Pass the Remote: Stream along with ‘Rising Phoenix,’ ‘The Garden Left Behind,’ ‘Desert One’ and more

An inspiring Netflix documentary that explores the Paralympics, a tempting platter of LGBTQ+ features and a superb drama about an undocumented transgender immigrant all make for ideal movie watching this week. Here’s our weekly Pass the Remote rundown.

South African Paralympic athlete Ntando Mahlangu from the Netflix documentary “Rising Phoenix.” (Image courtesy of Netflix)

Rising Phoenix

Exquisitely photographed and expertly crafted, Ian Bonhôte and Peter Ettedgui’s documentary reminds us of the power of the human spirit as it spotlights numerous Paralympic athletes and tells about their pursuit for excellence. It’s a gorgeous production that captures the history and personalities and the conflicts involved. It is captivating from start to finish and easily one of the most inspiring documentaries you will see this year — or any year for that matter. (Details: Available to stream on Netflix starting Aug. 26)

Outfest 2020

One of the unexpected benefits (we have to have at least one) of most California movie theaters being shuttered is that film festivals are moving their programs to virtual settings. That means everyone can watch from various geographic locations. San Francisco’s Frameline programs and others are doing just that and so is L.A.’s Outfest, which has a killer lineup that’s available right now.

Cowboys: Troy (Steve Zahn) and his young child Joe (Sasha Knight) are on the run in rural western Montana.

It’s wrapping up soon, but there’s still time to catch some quality films before they cycle out.  Here are just two of my recommendations. The award-winning Cowboys with Steve Zahn, Jillian Bell and newcomer Sasha Knight is poignant, moving and incandescent. Set in rural Montana, it’s about a clinically unstable father (Zahn) who goes on the lam with his trans son (Sasha Knight). Writer/director Anna Kerrigan’s Tribeca Film Festival winner is like an Anne Tyler novel, saying so much by keeping the messaging minimal.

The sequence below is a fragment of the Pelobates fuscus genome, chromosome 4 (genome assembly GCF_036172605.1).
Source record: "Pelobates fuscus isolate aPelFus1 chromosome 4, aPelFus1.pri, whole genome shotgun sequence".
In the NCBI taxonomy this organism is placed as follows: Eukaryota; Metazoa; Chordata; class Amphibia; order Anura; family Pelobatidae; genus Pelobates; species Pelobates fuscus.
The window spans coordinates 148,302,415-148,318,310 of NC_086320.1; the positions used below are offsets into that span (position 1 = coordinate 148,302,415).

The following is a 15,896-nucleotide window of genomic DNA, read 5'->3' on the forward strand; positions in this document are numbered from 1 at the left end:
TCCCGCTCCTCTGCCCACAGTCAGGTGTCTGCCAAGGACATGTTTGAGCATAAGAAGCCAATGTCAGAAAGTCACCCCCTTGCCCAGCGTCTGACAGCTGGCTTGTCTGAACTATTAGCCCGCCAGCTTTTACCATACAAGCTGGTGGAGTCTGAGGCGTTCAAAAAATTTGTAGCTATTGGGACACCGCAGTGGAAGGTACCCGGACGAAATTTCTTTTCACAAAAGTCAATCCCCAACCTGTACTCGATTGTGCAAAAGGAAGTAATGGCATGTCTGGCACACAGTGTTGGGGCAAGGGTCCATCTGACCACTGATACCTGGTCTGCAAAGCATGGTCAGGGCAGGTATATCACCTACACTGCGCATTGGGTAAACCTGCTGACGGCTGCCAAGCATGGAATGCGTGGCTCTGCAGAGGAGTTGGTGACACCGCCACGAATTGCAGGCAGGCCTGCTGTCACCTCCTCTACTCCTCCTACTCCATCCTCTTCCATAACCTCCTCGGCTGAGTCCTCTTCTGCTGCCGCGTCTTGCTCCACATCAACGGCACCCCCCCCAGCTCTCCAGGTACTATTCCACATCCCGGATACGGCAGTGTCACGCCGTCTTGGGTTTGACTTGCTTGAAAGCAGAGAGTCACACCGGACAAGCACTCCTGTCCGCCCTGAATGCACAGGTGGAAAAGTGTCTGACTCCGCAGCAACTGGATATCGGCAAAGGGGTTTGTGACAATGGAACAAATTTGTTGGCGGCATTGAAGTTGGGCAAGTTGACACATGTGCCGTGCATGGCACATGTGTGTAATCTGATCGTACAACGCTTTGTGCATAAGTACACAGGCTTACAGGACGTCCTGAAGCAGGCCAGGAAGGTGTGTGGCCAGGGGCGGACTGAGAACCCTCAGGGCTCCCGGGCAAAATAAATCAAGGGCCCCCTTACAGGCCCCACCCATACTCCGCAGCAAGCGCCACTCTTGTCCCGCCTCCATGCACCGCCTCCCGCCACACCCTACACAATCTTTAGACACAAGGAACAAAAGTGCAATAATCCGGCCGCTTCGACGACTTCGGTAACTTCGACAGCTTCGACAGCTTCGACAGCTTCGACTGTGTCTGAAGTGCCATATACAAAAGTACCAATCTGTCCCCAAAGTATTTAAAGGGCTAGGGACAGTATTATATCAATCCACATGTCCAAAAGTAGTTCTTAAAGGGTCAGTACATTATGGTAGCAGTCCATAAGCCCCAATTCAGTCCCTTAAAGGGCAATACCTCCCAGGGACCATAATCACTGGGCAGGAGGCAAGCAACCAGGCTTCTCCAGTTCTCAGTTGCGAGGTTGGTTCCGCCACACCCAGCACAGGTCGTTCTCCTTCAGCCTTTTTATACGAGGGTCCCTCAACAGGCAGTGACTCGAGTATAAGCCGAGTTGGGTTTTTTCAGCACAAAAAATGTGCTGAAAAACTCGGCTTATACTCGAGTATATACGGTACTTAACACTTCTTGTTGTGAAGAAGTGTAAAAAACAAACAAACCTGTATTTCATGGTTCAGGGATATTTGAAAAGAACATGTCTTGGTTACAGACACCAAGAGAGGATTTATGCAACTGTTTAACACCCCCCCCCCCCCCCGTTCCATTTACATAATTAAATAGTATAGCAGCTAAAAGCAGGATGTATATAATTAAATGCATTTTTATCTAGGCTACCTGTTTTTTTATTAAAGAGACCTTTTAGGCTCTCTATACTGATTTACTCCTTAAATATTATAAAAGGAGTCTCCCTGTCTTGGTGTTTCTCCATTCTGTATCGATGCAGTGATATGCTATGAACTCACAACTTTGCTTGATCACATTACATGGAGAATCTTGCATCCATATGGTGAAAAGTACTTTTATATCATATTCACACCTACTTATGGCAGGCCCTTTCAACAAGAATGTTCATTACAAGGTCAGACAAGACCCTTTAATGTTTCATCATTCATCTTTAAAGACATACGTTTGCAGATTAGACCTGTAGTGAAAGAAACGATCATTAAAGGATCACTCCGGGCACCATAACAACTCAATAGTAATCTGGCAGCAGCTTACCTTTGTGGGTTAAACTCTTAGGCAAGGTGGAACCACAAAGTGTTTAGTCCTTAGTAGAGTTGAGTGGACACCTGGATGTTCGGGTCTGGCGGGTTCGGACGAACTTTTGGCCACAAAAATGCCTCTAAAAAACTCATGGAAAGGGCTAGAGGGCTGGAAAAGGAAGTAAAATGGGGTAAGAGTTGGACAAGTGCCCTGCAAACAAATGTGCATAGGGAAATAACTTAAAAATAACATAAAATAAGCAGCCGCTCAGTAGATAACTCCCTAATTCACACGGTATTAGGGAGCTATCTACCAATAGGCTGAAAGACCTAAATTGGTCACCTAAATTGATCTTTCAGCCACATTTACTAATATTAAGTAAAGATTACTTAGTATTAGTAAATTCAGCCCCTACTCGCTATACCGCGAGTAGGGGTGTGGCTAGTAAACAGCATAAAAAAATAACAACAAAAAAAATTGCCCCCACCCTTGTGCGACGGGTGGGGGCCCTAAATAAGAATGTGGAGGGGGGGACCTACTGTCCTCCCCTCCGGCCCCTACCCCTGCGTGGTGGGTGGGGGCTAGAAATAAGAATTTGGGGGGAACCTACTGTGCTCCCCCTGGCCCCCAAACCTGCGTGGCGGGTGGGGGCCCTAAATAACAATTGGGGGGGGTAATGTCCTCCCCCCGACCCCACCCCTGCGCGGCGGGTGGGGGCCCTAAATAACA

Oakland native Nick Pugliese is part of the talented young cast in Jonathan Wysocki’s wistful coming-of-age feature debut, “Dramarama.” The delightful film also stars Megan Suri and Danielle Kay and is screening as part of L.A.’s Outfest. It had originally been planned to be shown as part of the San Francisco International Film Festival. (Image courtesy of Ambrosia Pictures)

For a charming bit of nostalgia, check out Jonathan Wysocki’s tender and bittersweet Dramarama. Oakland native Nick Pugilese and the rest of the fresh-faced cast nail their performances of a tight-knit high school drama chums hosting a final party/sleepover before they move away to college . It’s a loving tribute to friendships, attractions and rites of passage. (For the full program and to purchase tickets visit

The Garden Left Behind

Speaking of LGBTQ+ themed entertainment, there are few films that can stack up to the humbling power of Flavio Alves’ heart-wrenching drama. Newcomer Carlie Guevara is sensational in a rich character-driven story about an undocumented Mexican transgender woman sorting through New York life while that her rich boyfriend might not be as compassionate as she believed. Alves weaves us into the intricate fabric of Tina’s life as she ventures into activism and finds her home in the restless spirit of New York where, unfortunately, pockets of hate fester on the streets. Edward Asner and Michael Madsen co-star. (Available to stream through virtual cinemas Aug. 28 and On Demand on Sept. 8)

The winner of the SXSW Audience Award, “The Garden Left Behind,” with Carlie Guevara, is being hailed as one of the best LGBTQ films of all time. (Image courtesy of Uncork’d Entertainment and Dark Star Pictures)

Son of the White Mare

What the treat. The Roxie Theater in San Francisco screens this animated classic from Hungarian director Marcell Jankovics and does so in a splendid 4K restoration. The 1981 psychedelic head trip is a fantasy lover’s paradise, a mythological tale about dragons, monsters and three strong bros battling nefarious forces. There’s even a gnome with a long beard and a hankering for porridge. It’s an utter delight and has never reportedly been shown in America. Here’s your chance. Another film of Jankovics’ “Janos Vitez,” is also available to screen. (Available to stream:

Mythology lovers will eat up “Son of the White Mare,” Marcell Jankovics’ 1981 animated classic that has just received a 4K restoration and has never been released in the U.S. till now. (Image courtesy of Arbelos Films)

Desert One

Oscar-winning filmmaker Barbara Kopple continues to illuminate the multi-dimensions of American history, and this documentary on the tragic failed 1980 mission to rescue hostages held at the U.S. Embassy in Tehran is one of her best. An impressive array of prominent figures during that intense time — President Jimmy Carter, Vice President Walter Mondale and ABC Nightline journalist Ted Koppel — add perspective and context that gets further deepened by animated reenactments and the Iranian people who bore witness to the inferno that ensued. (Available to stream: and and

A scene from Barbara Kopple’s illuminating “Desert One” documentary. (Image courtesy of Zachary Martin/Greenwich)

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